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Remote VLBI Observing

Setup and instructions

The observing is usually done from a vnc session running from newsmerd:1 (password is the usual one).

Recommended VLBI setup for Hobart

This page contains a full checklist for setting up the Hobart 26m for a remote VLBI observation and it is strongly recommended that you use this.

Receiver selection

The receiver selection is now controlled through a GUI on newsmerd which is described here

Backend configuration

Hobart now has a remotely controllable backend that allows for control of polarisation selection and attenuators. It is described in detail here.

oscillator_gui.sh

This program must be run with the Ceduna PCFS is running.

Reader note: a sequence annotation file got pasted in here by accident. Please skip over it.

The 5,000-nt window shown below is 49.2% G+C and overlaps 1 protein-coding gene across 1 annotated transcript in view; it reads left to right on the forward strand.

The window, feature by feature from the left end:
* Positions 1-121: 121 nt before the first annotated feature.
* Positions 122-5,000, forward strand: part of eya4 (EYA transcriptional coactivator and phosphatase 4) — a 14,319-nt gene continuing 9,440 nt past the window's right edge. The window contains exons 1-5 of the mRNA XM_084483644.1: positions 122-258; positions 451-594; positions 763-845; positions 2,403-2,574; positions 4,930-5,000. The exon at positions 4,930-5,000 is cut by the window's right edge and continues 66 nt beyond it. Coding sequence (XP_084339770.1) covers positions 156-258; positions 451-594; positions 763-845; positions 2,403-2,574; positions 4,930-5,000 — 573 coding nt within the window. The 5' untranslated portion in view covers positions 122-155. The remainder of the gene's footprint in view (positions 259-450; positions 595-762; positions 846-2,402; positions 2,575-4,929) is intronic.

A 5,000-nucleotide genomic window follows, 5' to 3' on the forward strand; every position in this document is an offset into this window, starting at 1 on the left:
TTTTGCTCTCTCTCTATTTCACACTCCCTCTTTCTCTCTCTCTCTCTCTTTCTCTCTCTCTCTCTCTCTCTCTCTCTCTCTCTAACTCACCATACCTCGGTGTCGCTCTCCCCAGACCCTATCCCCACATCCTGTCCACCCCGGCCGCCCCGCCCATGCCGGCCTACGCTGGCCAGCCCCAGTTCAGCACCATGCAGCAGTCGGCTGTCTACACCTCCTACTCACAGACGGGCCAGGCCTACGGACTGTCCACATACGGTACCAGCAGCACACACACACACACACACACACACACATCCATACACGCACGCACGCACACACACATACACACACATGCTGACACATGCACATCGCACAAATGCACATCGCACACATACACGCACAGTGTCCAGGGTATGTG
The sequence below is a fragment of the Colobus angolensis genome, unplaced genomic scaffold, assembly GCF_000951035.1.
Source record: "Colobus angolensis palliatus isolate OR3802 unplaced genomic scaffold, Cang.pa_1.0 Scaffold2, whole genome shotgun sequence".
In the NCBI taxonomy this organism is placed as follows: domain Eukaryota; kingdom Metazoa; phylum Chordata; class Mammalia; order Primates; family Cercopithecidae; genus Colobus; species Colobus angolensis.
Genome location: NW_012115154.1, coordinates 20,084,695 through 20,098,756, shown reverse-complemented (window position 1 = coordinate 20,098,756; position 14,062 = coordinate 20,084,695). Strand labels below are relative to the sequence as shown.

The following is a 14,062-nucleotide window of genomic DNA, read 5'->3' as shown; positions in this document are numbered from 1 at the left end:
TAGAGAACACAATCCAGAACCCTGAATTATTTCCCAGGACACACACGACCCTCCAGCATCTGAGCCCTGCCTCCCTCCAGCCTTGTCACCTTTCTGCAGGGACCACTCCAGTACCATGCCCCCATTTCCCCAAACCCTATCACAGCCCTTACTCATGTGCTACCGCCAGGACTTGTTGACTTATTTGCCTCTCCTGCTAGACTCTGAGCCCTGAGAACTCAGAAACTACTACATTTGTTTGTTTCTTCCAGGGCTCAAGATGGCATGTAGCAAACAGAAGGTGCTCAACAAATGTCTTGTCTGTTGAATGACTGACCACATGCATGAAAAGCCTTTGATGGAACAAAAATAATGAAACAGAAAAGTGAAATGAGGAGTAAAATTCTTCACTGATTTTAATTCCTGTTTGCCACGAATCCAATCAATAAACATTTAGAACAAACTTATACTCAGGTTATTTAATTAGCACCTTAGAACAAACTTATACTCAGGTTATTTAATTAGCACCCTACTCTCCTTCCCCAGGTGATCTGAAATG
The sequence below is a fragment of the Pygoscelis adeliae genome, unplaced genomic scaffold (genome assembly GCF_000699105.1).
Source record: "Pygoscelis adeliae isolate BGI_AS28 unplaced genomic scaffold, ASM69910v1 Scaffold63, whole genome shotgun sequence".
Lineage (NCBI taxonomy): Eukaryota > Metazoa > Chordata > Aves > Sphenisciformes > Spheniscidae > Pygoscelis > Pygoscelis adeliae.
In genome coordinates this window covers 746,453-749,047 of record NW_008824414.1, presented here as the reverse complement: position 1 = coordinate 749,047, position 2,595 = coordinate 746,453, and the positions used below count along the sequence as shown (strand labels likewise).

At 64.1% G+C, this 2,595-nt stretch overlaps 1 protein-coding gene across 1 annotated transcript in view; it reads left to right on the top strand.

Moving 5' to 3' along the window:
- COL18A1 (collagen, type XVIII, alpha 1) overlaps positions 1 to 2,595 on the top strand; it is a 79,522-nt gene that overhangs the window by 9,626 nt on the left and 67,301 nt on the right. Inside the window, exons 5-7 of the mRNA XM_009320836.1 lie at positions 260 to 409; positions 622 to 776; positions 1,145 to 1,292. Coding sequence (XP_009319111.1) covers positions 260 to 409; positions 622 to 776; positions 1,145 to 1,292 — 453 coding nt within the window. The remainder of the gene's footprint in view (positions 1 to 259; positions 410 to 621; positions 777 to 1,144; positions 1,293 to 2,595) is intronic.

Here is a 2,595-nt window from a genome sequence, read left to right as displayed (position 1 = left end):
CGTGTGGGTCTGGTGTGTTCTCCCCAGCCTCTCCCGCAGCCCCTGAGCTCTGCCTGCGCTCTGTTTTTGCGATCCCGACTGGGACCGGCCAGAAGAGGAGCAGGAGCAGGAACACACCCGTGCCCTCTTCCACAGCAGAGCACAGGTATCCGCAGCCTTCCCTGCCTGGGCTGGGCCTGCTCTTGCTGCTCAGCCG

• To run oscillator_gui.sh, use ./oscillator_gui.sh in an oper@hobart terminal. It will take ~5 seconds to poll the oscillators and then show their current status in the terminal window. If there are garbled or suspect readings, p-lease try refreshing then display first (by pressing r and then enter). An example of the GUI output is included below

Oscillator Control “GUI”

Index Name Frequency Level (dBm) Ref Osc Output
1 Agilent 11.400 GHz 16.000 EXT ON
2 SML01 508.000 MHz 7.000 EXT ON
3 SML02 508.000 MHz 7.000 EXT ON
5 SMY02 661.500 MHz OFF EXT OFF

Please select the oscillator which you want to adjust, using the index or full name. Press r to refresh the display or q to quit..

  • To set the frequency of an oscillator, first select it using either the corresponding Index or its full name. The script will then prompt you for a new frequency and power level. Note than you can turn an oscillator output on or off with by setting the level to on or off.